The legal provisions applicable to transport between Europe and Asia are different from those which are fully in force in Western Europe and which provide for the improvement and adaptation of traffic conditions, tariff policy, customs procedures, rules for the reciprocal use of wagons, payments made by railways, etc. Consequently, circumstances necessitated the creation of another railway cooperation organisation. It should be higher than the current AB system at the time and cover all issues relating to the rail system in an integrated manner. The most important thing was that cooperation should take place under the direct supervision of the ministers of the States concerned. Therefore, a series of regular meetings should be held each year as meetings of the Council of Ministers, the highest governing body of the Organization. Secondly, the experience of the first years of application of the UTT and PPW rules has shown increasingly important differences. The divergent interests of the States have had a direct influence on the diversity of opinions and views of a number of railways, both as regards user tariffs and the reciprocal use of wagons. It concerned economic relations between States and railways which were parties to the SMPS and SMGS agreements. Such a situation has seriously affected both economic relations and the reliability of political cooperation. Unlike the conditions of rail transport in Europe, rail communication in oszhD Member States is characterized by a considerable number of transport tracks (8 to 10K km) that cross different climatic zones, including those with a strong climate and a two-track track change on the way to one direction (1,435 mm / 1,520 mm / 1,435 mm). The total number of journeys of the railways of the OSZhD member states at the time of their creation was 227,000 km. Today, 280,000 km provide for the transport of 5.4 billion tons of freight and 4.6 billion passengers per year. At the beginning of 1995, the Railway Ministers of Belarus, Germany, Poland and Russia concluded the cooperation agreement providing for the modernisation, upgrading and development of the Berlin-Warsaw-Minsk-Moscow rail corridor and the gradual implementation of the action plan by 2010.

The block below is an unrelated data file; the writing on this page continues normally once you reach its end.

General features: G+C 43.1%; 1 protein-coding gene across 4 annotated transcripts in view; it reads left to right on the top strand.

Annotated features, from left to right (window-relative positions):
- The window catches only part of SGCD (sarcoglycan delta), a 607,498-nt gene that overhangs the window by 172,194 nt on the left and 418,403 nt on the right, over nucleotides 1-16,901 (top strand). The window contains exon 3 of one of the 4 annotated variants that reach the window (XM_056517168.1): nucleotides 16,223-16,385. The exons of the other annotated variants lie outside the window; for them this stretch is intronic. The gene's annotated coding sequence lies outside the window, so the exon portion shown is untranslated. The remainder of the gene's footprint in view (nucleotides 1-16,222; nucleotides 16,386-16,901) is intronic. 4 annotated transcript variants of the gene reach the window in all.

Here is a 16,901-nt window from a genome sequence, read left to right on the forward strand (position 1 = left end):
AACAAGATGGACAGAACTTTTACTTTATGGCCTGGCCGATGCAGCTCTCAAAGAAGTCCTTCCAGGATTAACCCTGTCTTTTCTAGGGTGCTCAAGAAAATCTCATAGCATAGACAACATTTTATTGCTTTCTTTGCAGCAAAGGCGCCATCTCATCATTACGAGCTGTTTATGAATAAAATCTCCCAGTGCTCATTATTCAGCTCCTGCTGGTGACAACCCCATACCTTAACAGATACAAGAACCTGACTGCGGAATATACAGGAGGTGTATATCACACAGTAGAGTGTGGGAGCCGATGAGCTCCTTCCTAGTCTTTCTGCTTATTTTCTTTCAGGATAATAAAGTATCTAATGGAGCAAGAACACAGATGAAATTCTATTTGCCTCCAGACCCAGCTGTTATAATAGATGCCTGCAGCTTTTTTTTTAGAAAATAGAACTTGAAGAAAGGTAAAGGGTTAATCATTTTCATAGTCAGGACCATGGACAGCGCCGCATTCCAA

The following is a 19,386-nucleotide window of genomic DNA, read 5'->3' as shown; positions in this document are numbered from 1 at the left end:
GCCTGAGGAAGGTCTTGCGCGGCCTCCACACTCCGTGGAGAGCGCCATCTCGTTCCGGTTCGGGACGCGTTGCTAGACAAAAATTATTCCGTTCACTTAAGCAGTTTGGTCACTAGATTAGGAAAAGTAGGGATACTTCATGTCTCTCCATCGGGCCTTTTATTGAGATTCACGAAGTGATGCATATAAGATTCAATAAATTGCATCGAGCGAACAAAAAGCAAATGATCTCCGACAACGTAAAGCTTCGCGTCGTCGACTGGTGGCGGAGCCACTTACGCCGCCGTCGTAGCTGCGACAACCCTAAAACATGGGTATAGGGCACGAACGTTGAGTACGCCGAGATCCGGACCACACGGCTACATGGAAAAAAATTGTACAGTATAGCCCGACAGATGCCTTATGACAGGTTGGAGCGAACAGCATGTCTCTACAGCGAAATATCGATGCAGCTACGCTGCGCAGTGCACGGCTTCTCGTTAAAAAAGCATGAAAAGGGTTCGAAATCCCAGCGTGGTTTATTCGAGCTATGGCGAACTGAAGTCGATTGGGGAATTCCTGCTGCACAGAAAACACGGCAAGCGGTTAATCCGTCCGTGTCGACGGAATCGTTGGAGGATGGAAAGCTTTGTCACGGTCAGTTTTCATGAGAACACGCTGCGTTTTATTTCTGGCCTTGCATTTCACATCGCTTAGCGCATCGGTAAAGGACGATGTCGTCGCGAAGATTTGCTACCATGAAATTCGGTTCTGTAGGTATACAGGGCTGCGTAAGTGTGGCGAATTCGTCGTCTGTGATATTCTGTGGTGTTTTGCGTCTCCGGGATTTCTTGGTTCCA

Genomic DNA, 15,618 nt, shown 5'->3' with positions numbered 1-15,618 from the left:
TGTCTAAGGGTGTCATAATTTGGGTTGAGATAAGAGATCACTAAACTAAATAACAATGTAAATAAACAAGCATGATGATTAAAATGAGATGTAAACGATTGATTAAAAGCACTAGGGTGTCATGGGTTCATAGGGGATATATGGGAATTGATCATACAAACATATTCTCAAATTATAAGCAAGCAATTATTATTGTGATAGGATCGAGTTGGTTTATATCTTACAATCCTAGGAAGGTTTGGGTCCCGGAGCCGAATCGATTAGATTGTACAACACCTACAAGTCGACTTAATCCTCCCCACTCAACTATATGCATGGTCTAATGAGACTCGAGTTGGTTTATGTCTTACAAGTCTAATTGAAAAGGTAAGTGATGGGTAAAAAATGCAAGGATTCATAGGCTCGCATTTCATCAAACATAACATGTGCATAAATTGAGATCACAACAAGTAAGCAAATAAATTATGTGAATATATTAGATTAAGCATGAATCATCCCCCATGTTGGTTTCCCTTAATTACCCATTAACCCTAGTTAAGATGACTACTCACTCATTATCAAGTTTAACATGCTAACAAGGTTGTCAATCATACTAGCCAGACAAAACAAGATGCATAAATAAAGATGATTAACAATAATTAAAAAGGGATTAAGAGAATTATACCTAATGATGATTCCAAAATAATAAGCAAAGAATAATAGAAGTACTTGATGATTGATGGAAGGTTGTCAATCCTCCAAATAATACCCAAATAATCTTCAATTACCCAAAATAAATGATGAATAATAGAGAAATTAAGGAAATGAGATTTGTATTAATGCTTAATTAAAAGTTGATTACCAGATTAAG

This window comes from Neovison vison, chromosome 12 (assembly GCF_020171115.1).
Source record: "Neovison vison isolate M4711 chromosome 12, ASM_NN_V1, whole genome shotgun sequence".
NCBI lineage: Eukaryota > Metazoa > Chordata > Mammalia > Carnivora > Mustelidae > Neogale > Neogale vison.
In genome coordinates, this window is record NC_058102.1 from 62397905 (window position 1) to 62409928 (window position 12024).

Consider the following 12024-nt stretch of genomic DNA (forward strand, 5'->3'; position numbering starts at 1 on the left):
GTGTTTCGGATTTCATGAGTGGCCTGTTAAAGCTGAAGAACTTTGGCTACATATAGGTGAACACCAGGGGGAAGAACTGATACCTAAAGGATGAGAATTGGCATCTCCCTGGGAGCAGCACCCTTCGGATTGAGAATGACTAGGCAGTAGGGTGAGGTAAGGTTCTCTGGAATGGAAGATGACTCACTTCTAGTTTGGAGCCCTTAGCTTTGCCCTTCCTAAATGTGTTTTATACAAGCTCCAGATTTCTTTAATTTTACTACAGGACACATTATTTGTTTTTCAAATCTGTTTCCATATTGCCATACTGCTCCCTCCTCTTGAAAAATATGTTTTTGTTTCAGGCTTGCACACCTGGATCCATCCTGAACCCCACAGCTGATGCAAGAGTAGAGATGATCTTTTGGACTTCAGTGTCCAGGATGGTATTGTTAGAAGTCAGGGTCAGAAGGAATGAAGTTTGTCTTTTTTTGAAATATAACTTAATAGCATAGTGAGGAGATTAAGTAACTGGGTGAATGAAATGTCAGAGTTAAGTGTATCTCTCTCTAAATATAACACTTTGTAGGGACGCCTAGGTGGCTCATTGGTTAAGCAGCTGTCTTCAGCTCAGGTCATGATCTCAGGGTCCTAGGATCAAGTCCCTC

Thus, a new inland bridge between Europe and Asia took another direction: Lianyungang, a seaport on the east coast of China, was connected by rail to Bandar Abbas, a seaport in the Persian Gulf, and parallel to the European ports in Black and Mediterranean by Urumchi, Almaty, Tashkent and Tehran. These two events have therefore allowed the states of the hinterland of Central Asia to travel the shortest to the Pacific, the Atlantic and the Indian Ocean. Finally, the Europe-Caucasus-Asia Corridor (TRACECA) has developed over the past ten years and is considered a modern modification of the Silk Road. Changes that were made to the 21st The OSZhD Council of Ministers in Warsaw in 1993 allowed it to expand the scope of the possibilities offered to each member of the organization and allowed any company or association directly related to railway services to participate in OSZhD operations as an observer or related company. It is precisely this form of cooperation that is of great interest to undertakings and undertakings in the railway sector. Subsidiary status was or has companies from Austria, the United Kingdom, Hungary, Germany, Georgia, Iran, Kazakhstan, Moldova, Poland, Russia, Romania, Slovakia, Ukraine, France, the Czech Republic and Switzerland that carry out operations related to rail services. The OSZhD analyses the technical specificities of transport and coordinates the solutions agreed between the railways, thus facilitating the improvement of rail communications on the territory of the OSZhD Member States, subject to technical, procedural, legal and tariff compatibility with the transport system in which European countries participate. The new geopolitical environment that formed in the 90s of the twentieth century defined certain themes requiring coordinated activities of all participants in international rail transport in order to ensure regular transcontinental rail communication between Europe and Asia. . . .